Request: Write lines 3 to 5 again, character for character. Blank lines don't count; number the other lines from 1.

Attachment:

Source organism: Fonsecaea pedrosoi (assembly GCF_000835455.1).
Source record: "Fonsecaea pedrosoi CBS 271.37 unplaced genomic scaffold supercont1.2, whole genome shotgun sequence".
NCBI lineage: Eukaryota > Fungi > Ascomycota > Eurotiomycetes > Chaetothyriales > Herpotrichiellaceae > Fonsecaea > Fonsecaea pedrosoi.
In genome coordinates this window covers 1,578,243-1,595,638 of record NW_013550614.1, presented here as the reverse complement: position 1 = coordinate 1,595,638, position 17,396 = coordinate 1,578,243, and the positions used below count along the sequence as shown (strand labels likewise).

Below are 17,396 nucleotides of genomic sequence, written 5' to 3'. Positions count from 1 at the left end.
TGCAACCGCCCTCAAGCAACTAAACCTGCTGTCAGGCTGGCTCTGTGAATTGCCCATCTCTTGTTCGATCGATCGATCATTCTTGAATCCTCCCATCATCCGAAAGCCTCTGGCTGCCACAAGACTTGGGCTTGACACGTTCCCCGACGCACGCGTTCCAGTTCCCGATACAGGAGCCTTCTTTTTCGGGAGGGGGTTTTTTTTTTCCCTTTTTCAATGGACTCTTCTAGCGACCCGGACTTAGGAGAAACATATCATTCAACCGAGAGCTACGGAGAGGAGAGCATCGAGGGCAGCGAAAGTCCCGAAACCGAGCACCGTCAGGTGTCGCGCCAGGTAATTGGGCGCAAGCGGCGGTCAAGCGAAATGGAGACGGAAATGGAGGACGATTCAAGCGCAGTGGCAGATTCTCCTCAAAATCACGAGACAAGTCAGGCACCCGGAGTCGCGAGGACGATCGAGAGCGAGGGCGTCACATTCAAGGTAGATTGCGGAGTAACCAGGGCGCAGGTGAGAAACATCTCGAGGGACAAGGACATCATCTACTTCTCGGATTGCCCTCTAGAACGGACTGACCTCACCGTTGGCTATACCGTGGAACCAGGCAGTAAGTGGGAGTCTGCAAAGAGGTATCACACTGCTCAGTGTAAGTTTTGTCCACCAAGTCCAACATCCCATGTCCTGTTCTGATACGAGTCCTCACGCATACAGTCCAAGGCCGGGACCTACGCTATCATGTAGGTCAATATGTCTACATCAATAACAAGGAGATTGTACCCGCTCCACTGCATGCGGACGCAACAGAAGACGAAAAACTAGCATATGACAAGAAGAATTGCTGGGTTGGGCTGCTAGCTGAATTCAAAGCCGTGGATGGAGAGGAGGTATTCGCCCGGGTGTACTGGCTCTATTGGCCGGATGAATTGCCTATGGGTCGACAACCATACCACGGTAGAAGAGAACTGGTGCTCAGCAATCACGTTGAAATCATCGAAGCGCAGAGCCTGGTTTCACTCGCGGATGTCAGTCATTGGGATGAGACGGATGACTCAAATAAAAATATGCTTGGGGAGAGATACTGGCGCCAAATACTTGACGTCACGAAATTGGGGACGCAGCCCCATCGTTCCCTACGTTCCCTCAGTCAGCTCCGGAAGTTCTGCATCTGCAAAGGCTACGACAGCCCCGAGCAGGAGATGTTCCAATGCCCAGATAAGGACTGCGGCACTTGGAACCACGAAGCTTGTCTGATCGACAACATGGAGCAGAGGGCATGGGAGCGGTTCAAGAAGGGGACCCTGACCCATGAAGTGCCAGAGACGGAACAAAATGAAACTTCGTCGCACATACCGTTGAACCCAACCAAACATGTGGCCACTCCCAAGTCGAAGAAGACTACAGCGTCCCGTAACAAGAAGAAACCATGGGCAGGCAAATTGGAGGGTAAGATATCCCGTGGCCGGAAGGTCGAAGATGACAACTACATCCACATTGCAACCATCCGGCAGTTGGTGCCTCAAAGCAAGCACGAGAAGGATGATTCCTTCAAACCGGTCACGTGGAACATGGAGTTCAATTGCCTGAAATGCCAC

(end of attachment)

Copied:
NCBI lineage: Eukaryota > Fungi > Ascomycota > Eurotiomycetes > Chaetothyriales > Herpotrichiellaceae > Fonsecaea > Fonsecaea pedrosoi.
In genome coordinates this window covers 1,578,243-1,595,638 of record NW_013550614.1, presented here as the reverse complement: position 1 = coordinate 1,595,638, position 17,396 = coordinate 1,578,243, and the positions used below count along the sequence as shown (strand labels likewise).

Below are 17,396 nucleotides of genomic sequence, written 5' to 3'. Positions count from 1 at the left end.